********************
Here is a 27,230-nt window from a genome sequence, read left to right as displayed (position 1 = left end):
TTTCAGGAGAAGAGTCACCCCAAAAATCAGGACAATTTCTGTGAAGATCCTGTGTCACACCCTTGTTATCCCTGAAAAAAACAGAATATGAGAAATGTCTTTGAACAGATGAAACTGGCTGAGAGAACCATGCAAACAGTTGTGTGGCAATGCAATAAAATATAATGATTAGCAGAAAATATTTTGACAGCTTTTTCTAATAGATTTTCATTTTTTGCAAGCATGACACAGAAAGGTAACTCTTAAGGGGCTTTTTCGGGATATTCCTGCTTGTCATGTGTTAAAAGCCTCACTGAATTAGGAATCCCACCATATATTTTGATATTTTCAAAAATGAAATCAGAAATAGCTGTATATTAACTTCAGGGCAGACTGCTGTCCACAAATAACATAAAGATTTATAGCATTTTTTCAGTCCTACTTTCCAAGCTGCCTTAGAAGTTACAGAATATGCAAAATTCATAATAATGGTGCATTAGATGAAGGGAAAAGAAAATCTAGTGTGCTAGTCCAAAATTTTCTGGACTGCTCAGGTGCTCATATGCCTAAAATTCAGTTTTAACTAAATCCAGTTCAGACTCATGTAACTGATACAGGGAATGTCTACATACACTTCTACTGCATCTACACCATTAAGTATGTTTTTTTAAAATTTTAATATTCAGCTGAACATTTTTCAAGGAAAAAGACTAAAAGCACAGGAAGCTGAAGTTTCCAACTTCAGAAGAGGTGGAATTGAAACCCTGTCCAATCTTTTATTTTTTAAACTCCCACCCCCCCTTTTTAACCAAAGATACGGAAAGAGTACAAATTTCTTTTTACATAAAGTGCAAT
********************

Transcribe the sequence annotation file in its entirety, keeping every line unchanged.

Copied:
Here is a 27,230-nt window from a genome sequence, read left to right as displayed (position 1 = left end):
TTTCAGGAGAAGAGTCACCCCAAAAATCAGGACAATTTCTGTGAAGATCCTGTGTCACACCCTTGTTATCCCTGAAAAAAACAGAATATGAGAAATGTCTTTGAACAGATGAAACTGGCTGAGAGAACCATGCAAACAGTTGTGTGGCAATGCAATAAAATATAATGATTAGCAGAAAATATTTTGACAGCTTTTTCTAATAGATTTTCATTTTTTGCAAGCATGACACAGAAAGGTAACTCTTAAGGGGCTTTTTCGGGATATTCCTGCTTGTCATGTGTTAAAAGCCTCACTGAATTAGGAATCCCACCATATATTTTGATATTTTCAAAAATGAAATCAGAAATAGCTGTATATTAACTTCAGGGCAGACTGCTGTCCACAAATAACATAAAGATTTATAGCATTTTTTCAGTCCTACTTTCCAAGCTGCCTTAGAAGTTACAGAATATGCAAAATTCATAATAATGGTGCATTAGATGAAGGGAAAAGAAAATCTAGTGTGCTAGTCCAAAATTTTCTGGACTGCTCAGGTGCTCATATGCCTAAAATTCAGTTTTAACTAAATCCAGTTCAGACTCATGTAACTGATACAGGGAATGTCTACATACACTTCTACTGCATCTACACCATTAAGTATGTTTTTTTAAAATTTTAATATTCAGCTGAACATTTTTCAAGGAAAAAGACTAAAAGCACAGGAAGCTGAAGTTTCCAACTTCAGAAGAGGTGGAATTGAAACCCTGTCCAATCTTTTATTTTTTAAACTCCCACCCCCCCTTTTTAACCAAAGATACGGAAAGAGTACAAATTTCTTTTTACATAAAGTGCAAT